EPISODES

MY LIFE AS I SEE IT

Crushes, obsessions, friendships, family, Grand Theft Auto, Thanksgiving and Hilary Duff form the topics of just a few of the stories in the memoir of Blaze Ginsberg, high-functioning autistic son of writer Debra Ginsberg. The author repackages the stories from his life into “episodes,” IMDB-like entries complete with cast, plot synopses, quotes, notes, trivia and soundtracks. Instead of organizing his life chronologically, Blaze categorizes it by life events, such as his hilariously lovable crush on Duff from 2004 to 2006, during which he single-handedly purchased every album, saw every film and simultaneously most likely drove his entire network of friends and family crazy over it. Though original, this format isn’t so easy to follow. Many of the vignettes that make up the episodes are choppy and leave too much information to imagination, and even the most sophisticated teen reader will be left with questions. They will, however, come to understand Blaze, as each passage functions as a minimalist gateway into his passions, dreams, fears and desires. (Memoir. 12 & up)

Pub Date: Sept. 1, 2009

ISBN: 978-1-59643-461-5

Page Count: 208

Publisher: Roaring Brook

Review Posted Online: June 24, 2010

Kirkus Reviews Issue: Sept. 1, 2009

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Small but mighty necessary reading.

THE NEW QUEER CONSCIENCE

From the Pocket Change Collective series

A miniature manifesto for radical queer acceptance that weaves together the personal and political.

Eli, a cis gay white Jewish man, uses his own identities and experiences to frame and acknowledge his perspective. In the prologue, Eli compares the global Jewish community to the global queer community, noting, “We don’t always get it right, but the importance of showing up for other Jews has been carved into the DNA of what it means to be Jewish. It is my dream that queer people develop the same ideology—what I like to call a Global Queer Conscience.” He details his own isolating experiences as a queer adolescent in an Orthodox Jewish community and reflects on how he and so many others would have benefitted from a robust and supportive queer community. The rest of the book outlines 10 principles based on the belief that an expectation of mutual care and concern across various other dimensions of identity can be integrated into queer community values. Eli’s prose is clear, straightforward, and powerful. While he makes some choices that may be divisive—for example, using the initialism LGBTQIAA+ which includes “ally”—he always makes clear those are his personal choices and that the language is ever evolving.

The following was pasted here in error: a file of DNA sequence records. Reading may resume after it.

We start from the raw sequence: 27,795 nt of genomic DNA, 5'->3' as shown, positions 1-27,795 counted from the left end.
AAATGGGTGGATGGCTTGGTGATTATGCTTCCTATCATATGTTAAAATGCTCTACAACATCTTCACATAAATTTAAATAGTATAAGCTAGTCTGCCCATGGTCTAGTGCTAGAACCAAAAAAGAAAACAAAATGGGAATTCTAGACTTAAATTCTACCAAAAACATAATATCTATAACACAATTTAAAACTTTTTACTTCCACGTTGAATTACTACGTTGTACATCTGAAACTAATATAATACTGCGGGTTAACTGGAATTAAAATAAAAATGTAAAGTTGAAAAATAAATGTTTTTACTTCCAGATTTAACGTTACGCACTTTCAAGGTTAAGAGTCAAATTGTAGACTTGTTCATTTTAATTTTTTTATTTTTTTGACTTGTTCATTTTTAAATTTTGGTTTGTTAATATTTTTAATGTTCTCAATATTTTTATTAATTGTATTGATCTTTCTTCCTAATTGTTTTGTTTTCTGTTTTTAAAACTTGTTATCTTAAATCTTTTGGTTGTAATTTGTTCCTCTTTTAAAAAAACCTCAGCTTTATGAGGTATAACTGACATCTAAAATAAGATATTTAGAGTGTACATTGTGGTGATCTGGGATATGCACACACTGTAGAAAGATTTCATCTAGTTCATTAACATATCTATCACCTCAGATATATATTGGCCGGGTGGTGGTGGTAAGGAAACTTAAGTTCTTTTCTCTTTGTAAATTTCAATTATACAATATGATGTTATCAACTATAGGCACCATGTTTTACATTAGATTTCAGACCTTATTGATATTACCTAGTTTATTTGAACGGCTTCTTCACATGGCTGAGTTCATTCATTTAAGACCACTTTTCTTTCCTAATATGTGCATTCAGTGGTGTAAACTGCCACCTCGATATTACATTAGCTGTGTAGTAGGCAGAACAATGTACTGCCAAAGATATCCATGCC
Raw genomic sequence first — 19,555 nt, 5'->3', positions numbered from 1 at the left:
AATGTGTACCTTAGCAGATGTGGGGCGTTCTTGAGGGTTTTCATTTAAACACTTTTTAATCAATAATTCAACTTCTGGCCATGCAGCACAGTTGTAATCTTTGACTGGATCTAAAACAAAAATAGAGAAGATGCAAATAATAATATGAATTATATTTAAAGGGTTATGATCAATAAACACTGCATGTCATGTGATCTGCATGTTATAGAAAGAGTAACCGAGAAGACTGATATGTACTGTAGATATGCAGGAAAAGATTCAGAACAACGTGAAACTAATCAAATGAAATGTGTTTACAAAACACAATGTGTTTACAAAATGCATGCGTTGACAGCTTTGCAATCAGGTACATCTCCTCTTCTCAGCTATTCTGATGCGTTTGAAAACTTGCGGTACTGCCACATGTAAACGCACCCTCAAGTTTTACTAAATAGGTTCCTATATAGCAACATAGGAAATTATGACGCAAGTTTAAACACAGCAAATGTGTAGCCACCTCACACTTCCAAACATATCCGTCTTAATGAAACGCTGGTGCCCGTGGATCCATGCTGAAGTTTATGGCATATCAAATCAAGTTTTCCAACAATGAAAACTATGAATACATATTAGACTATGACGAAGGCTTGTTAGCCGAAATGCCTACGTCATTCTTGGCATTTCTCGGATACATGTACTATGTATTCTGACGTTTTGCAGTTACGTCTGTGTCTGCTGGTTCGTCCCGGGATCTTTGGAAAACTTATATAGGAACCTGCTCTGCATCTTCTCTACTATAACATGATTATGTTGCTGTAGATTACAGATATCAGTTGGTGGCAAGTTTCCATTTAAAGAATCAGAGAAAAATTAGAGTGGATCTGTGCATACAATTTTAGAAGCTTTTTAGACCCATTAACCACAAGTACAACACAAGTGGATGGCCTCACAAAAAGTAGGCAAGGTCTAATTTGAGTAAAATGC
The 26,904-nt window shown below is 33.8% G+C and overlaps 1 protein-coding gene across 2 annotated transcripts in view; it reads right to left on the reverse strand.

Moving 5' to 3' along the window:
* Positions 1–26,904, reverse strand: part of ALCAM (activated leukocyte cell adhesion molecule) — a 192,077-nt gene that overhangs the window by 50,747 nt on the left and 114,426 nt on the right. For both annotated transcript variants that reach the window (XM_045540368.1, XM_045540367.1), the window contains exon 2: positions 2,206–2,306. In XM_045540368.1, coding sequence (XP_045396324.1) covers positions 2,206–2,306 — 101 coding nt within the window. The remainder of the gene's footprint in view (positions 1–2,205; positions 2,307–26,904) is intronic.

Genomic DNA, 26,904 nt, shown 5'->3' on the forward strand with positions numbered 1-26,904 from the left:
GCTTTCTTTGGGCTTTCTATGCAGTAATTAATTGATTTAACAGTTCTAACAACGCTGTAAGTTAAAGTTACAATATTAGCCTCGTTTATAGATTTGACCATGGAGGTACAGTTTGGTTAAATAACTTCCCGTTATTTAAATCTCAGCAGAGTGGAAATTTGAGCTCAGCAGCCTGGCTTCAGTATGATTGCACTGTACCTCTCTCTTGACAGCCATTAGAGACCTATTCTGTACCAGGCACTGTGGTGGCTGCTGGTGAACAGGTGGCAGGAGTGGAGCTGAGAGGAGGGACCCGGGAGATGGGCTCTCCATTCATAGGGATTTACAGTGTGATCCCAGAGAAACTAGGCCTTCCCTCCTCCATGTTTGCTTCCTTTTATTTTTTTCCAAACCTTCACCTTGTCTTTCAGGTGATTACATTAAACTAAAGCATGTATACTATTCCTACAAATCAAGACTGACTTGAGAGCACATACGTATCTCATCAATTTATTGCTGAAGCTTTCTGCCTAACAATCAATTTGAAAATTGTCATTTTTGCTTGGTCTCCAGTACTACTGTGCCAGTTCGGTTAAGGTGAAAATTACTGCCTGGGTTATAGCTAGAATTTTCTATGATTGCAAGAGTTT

Small but mighty necessary reading. (resources) (Nonfiction. 14-18)

Pub Date: June 2, 2020

ISBN: 978-0-593-09368-9

Page Count: 64

Publisher: Penguin Workshop

Review Posted Online: March 29, 2020

Kirkus Reviews Issue: April 15, 2020

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This deeply personal and boldly political offering inspires and ignites.

THIS IS WHAT I KNOW ABOUT ART

From the Pocket Change Collective series

Curator, author, and activist Drew shares her journey as an artist and the lessons she has learned along the way.

Drew uses her own story to show how deeply intertwined activism and the arts can be. Her choices in college were largely overshadowed by financial need, but a paid summer internship at the Studio Museum in Harlem became a formative experience that led her to major in art history. The black artists who got her interested in the field were conspicuously absent in the college curriculum, however, as was faculty support, so she turned her frustration into action by starting her own blog to boost the work of black artists. After college, Drew’s work in several arts organizations, including the Metropolitan Museum of Art in New York City, only deepened her commitment to making the art world more accessible to people of color and other marginalized groups, such as people with disabilities, and widening the scope of who is welcomed there. Drew narrates deeply personal experiences of frustration, triumph, progress, learning, and sometimes-uncomfortable growth in a conversational tone that draws readers in, showing how her specific lens enabled her to accomplish the work she has done but ultimately inviting readers to add their own contributions, however small, to both art and protest.

This deeply personal and boldly political offering inspires and ignites. (Nonfiction. 12-18)

Pub Date: June 2, 2020

ISBN: 978-0-593-09518-8

Page Count: 64

Publisher: Penguin Workshop

Review Posted Online: March 29, 2020

Kirkus Reviews Issue: April 15, 2020

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